CFP: [American] NEMLA 2008 : Geography, Gender, and Identity in 20th Century American Womenâs Fiction

full name / name of organization: 
Shealeen Meaney
contact email:

Call For Papers

North East Modern Language Association
39th Annual Convention
April 10-13, 2008, Buffalo, New York

Deadline: September 15, 2007

Panel: "Spaces of Subjectivity: Geography, Gender, and Identity in 20th
Century American Women’s Fiction"

The gendering of space and the spatializing of identity are processes of
much interest in contemporary culture study. This panel will examine
women’s representations of place and emplacement in American Women’s
Literature of the 20th century. From the closing of the frontier at the
end of the 19th century to women’s continued struggles to escape the
domestic sphere at the end of the 20th, American conceptualizations of
identity have always been preoccupied with space, fixity, and mobility.

For instance, the wilderness has long been conceived of as a space of
individuation, a testing ground for the independent seeker, and
an “outside” to the protection, as well as the surveillance and
discipline, of the dominant social order. In the United States,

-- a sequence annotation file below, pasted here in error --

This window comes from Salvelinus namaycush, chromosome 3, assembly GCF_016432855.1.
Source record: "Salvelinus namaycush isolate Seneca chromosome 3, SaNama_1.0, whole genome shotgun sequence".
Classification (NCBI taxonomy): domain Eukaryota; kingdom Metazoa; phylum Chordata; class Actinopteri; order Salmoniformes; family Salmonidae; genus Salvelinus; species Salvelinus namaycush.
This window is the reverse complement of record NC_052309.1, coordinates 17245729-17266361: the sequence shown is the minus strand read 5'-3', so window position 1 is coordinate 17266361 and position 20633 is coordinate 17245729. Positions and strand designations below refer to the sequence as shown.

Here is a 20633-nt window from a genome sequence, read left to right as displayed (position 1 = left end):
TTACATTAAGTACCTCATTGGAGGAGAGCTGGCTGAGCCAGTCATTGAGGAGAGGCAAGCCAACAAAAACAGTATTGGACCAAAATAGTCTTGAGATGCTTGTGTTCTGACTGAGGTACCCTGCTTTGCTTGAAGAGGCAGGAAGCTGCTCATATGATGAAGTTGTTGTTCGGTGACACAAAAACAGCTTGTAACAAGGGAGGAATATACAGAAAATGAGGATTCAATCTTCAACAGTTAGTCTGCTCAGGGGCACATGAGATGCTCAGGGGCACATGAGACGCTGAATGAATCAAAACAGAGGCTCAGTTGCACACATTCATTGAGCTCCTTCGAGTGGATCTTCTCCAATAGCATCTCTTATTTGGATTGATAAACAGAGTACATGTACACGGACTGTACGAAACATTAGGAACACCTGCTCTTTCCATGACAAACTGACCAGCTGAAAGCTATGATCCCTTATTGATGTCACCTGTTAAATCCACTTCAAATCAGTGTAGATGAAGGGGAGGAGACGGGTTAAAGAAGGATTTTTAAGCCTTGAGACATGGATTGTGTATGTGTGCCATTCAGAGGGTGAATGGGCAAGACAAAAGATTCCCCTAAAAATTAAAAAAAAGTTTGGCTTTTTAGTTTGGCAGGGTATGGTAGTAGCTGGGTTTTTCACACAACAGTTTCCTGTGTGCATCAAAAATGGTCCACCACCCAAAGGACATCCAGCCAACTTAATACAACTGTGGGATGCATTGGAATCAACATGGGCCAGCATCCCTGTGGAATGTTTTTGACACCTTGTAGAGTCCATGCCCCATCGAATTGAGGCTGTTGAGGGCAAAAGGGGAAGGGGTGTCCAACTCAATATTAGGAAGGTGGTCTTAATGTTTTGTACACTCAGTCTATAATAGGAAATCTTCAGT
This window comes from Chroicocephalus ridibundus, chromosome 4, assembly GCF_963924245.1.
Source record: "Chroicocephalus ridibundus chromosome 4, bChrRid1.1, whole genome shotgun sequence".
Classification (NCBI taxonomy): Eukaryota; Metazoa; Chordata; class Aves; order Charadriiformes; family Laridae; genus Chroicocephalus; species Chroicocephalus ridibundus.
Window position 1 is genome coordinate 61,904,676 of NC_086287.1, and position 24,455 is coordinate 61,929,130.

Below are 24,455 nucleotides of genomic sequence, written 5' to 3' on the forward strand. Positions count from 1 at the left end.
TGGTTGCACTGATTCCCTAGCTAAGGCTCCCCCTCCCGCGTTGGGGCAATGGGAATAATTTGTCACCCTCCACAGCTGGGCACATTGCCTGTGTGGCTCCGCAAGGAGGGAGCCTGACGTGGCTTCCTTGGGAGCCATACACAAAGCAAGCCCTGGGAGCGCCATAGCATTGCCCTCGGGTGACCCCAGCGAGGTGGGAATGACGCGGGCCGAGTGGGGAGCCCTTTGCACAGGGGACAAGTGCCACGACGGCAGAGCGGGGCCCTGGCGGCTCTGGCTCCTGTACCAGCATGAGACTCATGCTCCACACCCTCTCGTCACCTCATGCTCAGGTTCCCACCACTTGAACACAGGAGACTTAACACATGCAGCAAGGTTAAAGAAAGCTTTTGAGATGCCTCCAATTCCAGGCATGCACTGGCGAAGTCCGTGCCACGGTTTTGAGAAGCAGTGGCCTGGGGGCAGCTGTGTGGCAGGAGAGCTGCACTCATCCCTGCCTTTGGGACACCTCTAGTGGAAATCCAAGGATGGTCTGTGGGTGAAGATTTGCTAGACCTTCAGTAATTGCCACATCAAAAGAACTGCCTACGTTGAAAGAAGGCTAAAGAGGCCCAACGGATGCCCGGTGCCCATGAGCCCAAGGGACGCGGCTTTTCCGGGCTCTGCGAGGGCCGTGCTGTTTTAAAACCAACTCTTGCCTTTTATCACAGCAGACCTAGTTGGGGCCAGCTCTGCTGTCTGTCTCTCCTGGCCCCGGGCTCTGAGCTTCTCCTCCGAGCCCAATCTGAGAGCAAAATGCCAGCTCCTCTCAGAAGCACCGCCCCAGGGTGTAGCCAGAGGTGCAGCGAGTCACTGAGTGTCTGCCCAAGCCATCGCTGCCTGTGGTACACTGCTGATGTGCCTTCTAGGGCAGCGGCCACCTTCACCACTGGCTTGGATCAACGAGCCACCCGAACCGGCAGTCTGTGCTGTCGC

wilderness has also been seen as constitutive of a kind of national
exceptionalism and a formative element of a uniquely “American”
character. As the 20th century arrived and carried on, a growing
tendency to conflate “the west” with “the wilderness” developed, and a
tendency to conflate both with masculinity grew as well. And yet, a
feminine gendering of the wilderness and an association of womanhood with
the natural world has a long and complicated history in America. Many
women writers have found the environments, tropes, and orders of the
natural world to be rich territory for examinations and expressions of
gendered (and raced) identity.

On the other hand, many critics have noted that the early industrial and
information technologies at the turn of the 20th century and the
concomitant urbanization and feminization of the workforce allowed women
to forge new forms of femininity and personal identity. Thus, the
liberties of mobility and the respatialization of women’s work shaped the
landscape of women’s fiction of the first half of the 20th century, as
recent studies of popular “middlebrow” women’s literature have
suggested. Finally, feminist studies of women’s travel writing and
theories of nomadic subjectivity have raised important questions about
the privileges and problems of both fixity and mobility as gendered (and
gendering) conditions in contemporary culture.

This panel will bring together analyses of gender, geography, and
subjectivity to query the ways that women writers in the United States
have used representations of place and emplacement to redefine ideals of
self, nation, and gender in 20th century literature.

1-2 Page Abstracts Due September 15, 2007 to:

Shealeen Meaney <>

Please include contact information and A/V requests. (Please be aware
that NEMLA charges $10 for A/V equipment)

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Received on Thu Aug 09 2007 - 12:59:50 EDT

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